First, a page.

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Celonis Product Documentation

INTERPOLATE
Description

INTERPOLATE can be used to interpolate missing values (i.e. NULL values). It is possible to specify a column based ordering and partitioning. The output type is INT if input column is INT and <interpolation type> is CONSTANT. FLOAT otherwise.

Syntax
  INTERPOLATE ( column, interpolation type [, ORDER BY ( sort_column [sorting], ... )] [, PARTITION BY ( partition_column, ... )] )
 
  • column: The input column where values should be interpolated. Supported input types: INT, FLOAT

  • interpolation type: Specify how the missing values should be interpolated:

    • CONSTANT: Use same values as previous data point

    • LINEAR: Use slope between enclosing data points

  • sort_column: Optional sorting column to specify an order.

  • sorting: Each of these columns can have an optional tag specifying the ordering of the column. Default is ascending:

    • ASC: Ascending order

    • DESC: Descending order

  • partition_column: Optional partition column to specify groups in which INTERPOLATE should operate.

One or more columns can be given to specify an ordering. This tells the INTERPOLATE function what the preceding/following element actually is. Optionally every column can be tagged as ascending or descending. The partition columns specify groups. The INTERPOLATE function operates independently within every group. This means when an ordering is given it is applied within every group.

Examples
CONSTANT

[1]

Simple example of CONSTANT interpolation of INT values.

Query

Column1

         INTERPOLATE ( "Table1"."column" , CONSTANT )
        

Input

Output

Table1

column : int

1

null

3

4

Result

Column1 : int

1

1

3

4

[2]

Leading NULL values are filled with the first value found.

Query

Column1

         INTERPOLATE ( "Table1"."column" , CONSTANT )
        

Input

Output

Table1

column : float

null

null

1.0

null

null

Result

Column1 : float

1.0

1.0

1.0

1.0

1.0

[3]

If no data point is found, NULL values can not be interpolated.

Query

Column1

         INTERPOLATE ( "Table1"."column" , CONSTANT )
        

Input

Output

Table1

column : int

null

null

null

Result

Column1

null

null

null

LINEAR

[4]

Simple example of LINEAR interpolation.

Query

Column1

         INTERPOLATE ( "Table1"."column" , LINEAR )
        

Input

Output

Table1

column : int

1

null

3

4

Result

Column1 : float

1.0

2.0

3.0

4.0

[5]

For leading and lagging NULL values slope 0 is used (same as CONSTANT interpolation).

Query

Column1

         INTERPOLATE ( "Table1"."column" , LINEAR )
        

Input

Output

Table1

column : int

null

2

3

4

null

Result

Column1 : float

2.0

2.0

3.0

4.0

4.0

[6]

If no data point is found, NULL values can not be interpolated.

Query

Column1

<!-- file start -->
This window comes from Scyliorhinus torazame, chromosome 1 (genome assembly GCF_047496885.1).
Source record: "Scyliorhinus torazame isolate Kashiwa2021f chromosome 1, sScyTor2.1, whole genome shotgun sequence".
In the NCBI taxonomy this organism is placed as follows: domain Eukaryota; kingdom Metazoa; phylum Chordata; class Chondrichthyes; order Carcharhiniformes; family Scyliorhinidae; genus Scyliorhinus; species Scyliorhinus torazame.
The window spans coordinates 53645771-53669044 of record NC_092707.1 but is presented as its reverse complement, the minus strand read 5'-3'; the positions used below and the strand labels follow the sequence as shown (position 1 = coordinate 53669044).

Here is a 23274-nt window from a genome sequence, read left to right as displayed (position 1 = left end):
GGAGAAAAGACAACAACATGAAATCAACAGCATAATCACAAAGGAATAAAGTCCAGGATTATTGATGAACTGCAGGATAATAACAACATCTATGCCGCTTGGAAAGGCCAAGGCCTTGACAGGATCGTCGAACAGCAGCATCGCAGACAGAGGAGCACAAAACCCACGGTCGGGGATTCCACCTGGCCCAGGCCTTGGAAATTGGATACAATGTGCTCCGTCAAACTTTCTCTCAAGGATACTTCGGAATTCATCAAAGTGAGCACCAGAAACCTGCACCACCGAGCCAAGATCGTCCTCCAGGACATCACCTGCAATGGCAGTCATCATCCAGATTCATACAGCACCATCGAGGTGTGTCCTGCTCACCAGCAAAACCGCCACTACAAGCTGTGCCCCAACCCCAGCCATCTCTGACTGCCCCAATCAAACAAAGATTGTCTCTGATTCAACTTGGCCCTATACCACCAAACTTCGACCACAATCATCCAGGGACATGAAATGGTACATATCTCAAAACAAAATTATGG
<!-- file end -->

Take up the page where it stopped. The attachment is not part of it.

INTERPOLATE ( "Table1"."column" , LINEAR )
        

Input

Output

Table1

column : int

null

null

null

Result

Column1

null

null

null

Ordering, Partitioning

[7]

CONSTANT interpolation with order and partition columns.

Query

Column1

         INTERPOLATE ( "Table1"."activity" , CONSTANT , ORDER BY ( "Table1"."timestamp" ) , PARTITION BY ( "Table1"."case" ) )
        

Input

Output

Table1

case : int

activity : int

timestamp : date

1

null

Mon Feb 01 2016 02:00:00.000

1

null

Mon Feb 01 2016 01:00:00.000

2

null

Mon Feb 01 2016 03:00:00.000

1

300

Mon Feb 01 2016 03:00:00.000

2

null

Mon Feb 01 2016 04:00:00.000

2

100

Mon Feb 01 2016 01:00:00.000

2

200

Mon Feb 01 2016 02:00:00.000

Result

Column1 : int

300

300

200

300

200

100

200

[8]

LINEAR interpolation with order and partition columns.

Query

Column1

         INTERPOLATE ( "Table1"."activity" , LINEAR , ORDER BY ( "Table1"."timestamp" ) , PARTITION BY ( "Table1"."case" ) )
        

Input

Output

Table1

case : int

activity : int

timestamp : date

5

20

Mon Feb 01 2016 02:00:00.000

1

null

Mon Feb 01 2016 02:00:00.000

1

500

Mon Feb 01 2016 01:00:00.000

2

null

Mon Feb 01 2016 03:00:00.000

1

700

Mon Feb 01 2016 03:00:00.000

2

null

Mon Feb 01 2016 04:00:00.000

2

null

Mon Feb 01 2016 01:00:00.000

2

200

Mon Feb 01 2016 02:00:00.000

3

null

Mon Feb 01 2016 01:00:00.000

3

null

Mon Feb 01 2016 02:00:00.000

3

null

Mon Feb 01 2016 03:00:00.000

4

null

Mon Feb 01 2016 01:00:00.000

4

1200

Mon Feb 01 2016 02:00:00.000

4

1600

Mon Feb 01 2016 04:00:00.000

4

null

Mon Feb 01 2016 03:00:00.000

4

null

Mon Feb 01 2016 05:00:00.000

5

10

Mon Feb 01 2016 01:00:00.000

5

30

Mon Feb 01 2016 03:00:00.000

Result

Column1 : float

20.0

600.0

500.0

200.0

700.0

200.0

200.0

200.0

null

null

null

1200.0

1200.0

1600.0

1400.0

1600.0

10.0

30.0

[9]

It is possible to combine an arbitrary amount of order columns with an arbitrary amount of partition columns.

Query

Column1

         INTERPOLATE ( "Table1"."value" , LINEAR , ORDER BY ( "Table1"."year" ASC , "Table1"."column" DESC ) , PARTITION BY ( "Table1"."Country" , "Table1"."State" ) )
        

Input

Output

Table1

column : int

year : date

value : float

Country : string

State : string

4

Tue Dec 31 2002 00:00:00.000

null

'Germany'

'Bavaria'

2

Fri Dec 31 1999 00:00:00.000

2.0

'Germany'

'Berlin'

2

Mon Dec 31 2001 00:00:00.000

3.0

'Germany'

'Bavaria'

1

Fri Dec 31 1999 00:00:00.000

null

'Germany'

'Bavaria'

1

Fri Dec 31 1999 00:00:00.000

5.0

'USA'

'California'

1

Sun Dec 31 2000 00:00:00.000

6.0

'Germany'

'Berlin'

5

Tue Dec 31 2002 00:00:00.000

null

'USA'

'California'

6

Mon Dec 31 2001 00:00:00.000

null

'Germany'

'Berlin'

1

Tue Dec 31 2002 00:00:00.000

9.0

'Germany'

'Bavaria'

7

Wed Dec 31 2003 00:00:00.000

10.0

'USA'

'California'

Result

Column1 : float

6.0

2.0

3.0

3.0

5.0

6.0

7.5

6.0

9.0

10.0